The average age of modalities in use at The Toledo Hospital hovers somewhere around 7 years. The oldest piecesacquired about a decade and a half agoare the nuclear medicine cameras. Not many years behind them are the radiography systems.
The other modalitiesMRI, CT, ultrasoundare reasonably current, but with so much of the equipment at or near retirement age, Toledo Hospital encountered some problems linking modalities to the new PACS.
“We solved the problem with the use of [interface] boxes,” says Roberta (Bobbi) J. Miller, CRA, radiology administrative director.
Still, she would very much like to see the oldest machines replaced with the newest, state-of-the-art models.
“That will not happen until we determine the time frame for the facility replacement construction project,” she says. “If we end up building a new hospital, then we will want to hold off on replacing our older pieces of imaging equipment until move-in. The first phase of the building project is anticipated to begin in 2004. That makes my planning more challenging.”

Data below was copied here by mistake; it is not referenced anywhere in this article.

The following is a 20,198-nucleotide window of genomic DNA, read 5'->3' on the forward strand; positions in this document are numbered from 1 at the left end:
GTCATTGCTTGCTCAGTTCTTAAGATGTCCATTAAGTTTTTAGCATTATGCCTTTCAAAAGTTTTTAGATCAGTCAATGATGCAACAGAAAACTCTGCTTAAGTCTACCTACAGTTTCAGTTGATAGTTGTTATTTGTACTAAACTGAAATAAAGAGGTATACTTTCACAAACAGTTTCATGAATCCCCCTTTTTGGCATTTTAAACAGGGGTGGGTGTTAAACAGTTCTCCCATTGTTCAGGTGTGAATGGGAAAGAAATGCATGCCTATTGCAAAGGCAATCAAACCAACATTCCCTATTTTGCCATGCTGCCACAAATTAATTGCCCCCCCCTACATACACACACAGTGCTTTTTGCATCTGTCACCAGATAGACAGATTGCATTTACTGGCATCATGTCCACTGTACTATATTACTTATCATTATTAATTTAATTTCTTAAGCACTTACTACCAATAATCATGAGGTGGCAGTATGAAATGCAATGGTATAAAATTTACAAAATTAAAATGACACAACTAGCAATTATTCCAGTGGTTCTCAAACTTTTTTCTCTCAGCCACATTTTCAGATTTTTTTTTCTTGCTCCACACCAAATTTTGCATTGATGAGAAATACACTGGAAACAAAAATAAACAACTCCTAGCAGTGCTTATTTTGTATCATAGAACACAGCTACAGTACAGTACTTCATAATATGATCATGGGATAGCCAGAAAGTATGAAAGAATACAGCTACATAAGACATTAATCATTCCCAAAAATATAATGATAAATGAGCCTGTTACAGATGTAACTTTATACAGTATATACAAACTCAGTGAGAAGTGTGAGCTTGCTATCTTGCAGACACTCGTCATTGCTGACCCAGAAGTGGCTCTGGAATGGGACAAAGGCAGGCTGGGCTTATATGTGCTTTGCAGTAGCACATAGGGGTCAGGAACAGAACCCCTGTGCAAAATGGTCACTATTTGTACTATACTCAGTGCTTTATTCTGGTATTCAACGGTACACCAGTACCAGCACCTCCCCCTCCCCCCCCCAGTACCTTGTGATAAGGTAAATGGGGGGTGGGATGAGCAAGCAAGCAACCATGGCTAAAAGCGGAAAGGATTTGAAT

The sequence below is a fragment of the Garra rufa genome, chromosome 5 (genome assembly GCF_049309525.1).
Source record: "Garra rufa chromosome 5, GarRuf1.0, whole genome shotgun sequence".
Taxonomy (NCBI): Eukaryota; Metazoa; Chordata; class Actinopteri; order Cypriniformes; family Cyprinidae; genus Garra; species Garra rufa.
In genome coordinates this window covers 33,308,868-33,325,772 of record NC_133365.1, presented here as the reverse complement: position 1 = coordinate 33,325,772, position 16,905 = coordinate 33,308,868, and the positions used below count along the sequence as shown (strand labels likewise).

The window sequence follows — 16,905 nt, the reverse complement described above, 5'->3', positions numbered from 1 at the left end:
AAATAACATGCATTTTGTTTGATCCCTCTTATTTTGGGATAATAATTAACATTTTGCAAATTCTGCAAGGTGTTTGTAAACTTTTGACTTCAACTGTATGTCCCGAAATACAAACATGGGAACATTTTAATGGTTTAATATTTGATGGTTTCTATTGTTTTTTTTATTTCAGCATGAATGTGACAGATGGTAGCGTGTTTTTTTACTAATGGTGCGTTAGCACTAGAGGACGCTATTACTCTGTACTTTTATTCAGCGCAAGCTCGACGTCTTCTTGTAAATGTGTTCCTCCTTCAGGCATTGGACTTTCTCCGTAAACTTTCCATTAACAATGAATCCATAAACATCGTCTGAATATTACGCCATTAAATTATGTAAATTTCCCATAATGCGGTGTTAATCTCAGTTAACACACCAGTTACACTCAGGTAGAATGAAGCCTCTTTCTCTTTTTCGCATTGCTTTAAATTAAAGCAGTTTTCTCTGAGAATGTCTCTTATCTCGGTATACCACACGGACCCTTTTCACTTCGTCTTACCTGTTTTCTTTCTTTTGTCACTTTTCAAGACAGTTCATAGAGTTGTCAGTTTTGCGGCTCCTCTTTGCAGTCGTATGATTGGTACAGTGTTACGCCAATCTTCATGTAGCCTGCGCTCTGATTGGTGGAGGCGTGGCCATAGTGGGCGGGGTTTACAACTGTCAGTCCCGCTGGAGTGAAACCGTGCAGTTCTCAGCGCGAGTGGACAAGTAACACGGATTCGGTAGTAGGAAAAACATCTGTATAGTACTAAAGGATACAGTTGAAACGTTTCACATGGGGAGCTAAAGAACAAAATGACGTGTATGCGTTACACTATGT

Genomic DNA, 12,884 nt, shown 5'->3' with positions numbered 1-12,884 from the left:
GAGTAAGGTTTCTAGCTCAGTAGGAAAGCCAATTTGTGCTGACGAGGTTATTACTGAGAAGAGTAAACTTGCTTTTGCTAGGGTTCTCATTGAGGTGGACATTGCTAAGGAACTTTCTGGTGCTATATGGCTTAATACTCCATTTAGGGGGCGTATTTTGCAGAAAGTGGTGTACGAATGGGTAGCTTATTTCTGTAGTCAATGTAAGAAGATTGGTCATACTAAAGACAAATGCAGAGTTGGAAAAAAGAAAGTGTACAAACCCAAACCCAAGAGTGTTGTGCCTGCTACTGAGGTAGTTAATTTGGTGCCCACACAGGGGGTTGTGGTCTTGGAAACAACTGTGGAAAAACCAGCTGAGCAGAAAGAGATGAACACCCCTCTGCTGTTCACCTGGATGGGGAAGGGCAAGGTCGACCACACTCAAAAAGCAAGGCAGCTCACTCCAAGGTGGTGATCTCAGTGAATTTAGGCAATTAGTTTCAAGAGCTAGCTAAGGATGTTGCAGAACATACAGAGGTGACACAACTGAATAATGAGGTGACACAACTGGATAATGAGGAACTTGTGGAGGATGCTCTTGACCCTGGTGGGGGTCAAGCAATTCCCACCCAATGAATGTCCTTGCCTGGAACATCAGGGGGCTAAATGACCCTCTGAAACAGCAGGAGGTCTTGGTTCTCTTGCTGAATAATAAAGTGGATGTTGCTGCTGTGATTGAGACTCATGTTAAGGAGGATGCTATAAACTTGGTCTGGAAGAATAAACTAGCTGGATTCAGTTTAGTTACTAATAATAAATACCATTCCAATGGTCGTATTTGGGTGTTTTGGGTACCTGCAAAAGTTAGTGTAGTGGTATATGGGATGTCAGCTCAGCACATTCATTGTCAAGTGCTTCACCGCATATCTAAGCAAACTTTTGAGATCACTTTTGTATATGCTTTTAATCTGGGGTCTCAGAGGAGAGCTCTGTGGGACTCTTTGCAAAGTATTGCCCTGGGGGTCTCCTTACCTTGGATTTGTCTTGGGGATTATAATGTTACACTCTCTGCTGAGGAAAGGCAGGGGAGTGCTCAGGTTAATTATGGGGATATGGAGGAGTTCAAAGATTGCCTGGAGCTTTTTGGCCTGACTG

Miller says that, if the project does not begin next year as anticipated, it will become necessary to purchase new equipment in the meantime.
“I will not be able to hold off beyond that point,” she says. “I do intend, however, to make sure that the equipment we purchase is capable of easily being moved in the event the new building at some point later on receives a green light.”
As for PACS, the equipment is just 2 years old. There are 22 diagnostic workstations (2K x 2K flat-panel monitors), which have been deployed for use by the radiologists and in the ED. Additionally, all of the hospital ICUs and seven of its 30 operating rooms have been outfitted with a slightly lower-resolution clinical workstation. And a technical workstation sits adjacent to each modality.
A deep archive is used for storage. “It is very fastit loads a tape in 11 seconds,” says Miller. “In front of the deep archive is a database and in front of that is a 15-month redundant array of inexpensive disks. The longest retrieval of an image from across town is 18 seconds. Most routine, on-campus retrievals are far shorter.
“The soft copy reading learning curve for radiologists was challenging, but now that they are comfortable, not one of them would go back to the world of film-only,” Miller notes. “They now believe they are actually doing a better job, especially on examinations with numerous images, such as MRI and CT.
“The remark we hear most often from our referring physicians is how fast the images arrive and how good they look when they get there.”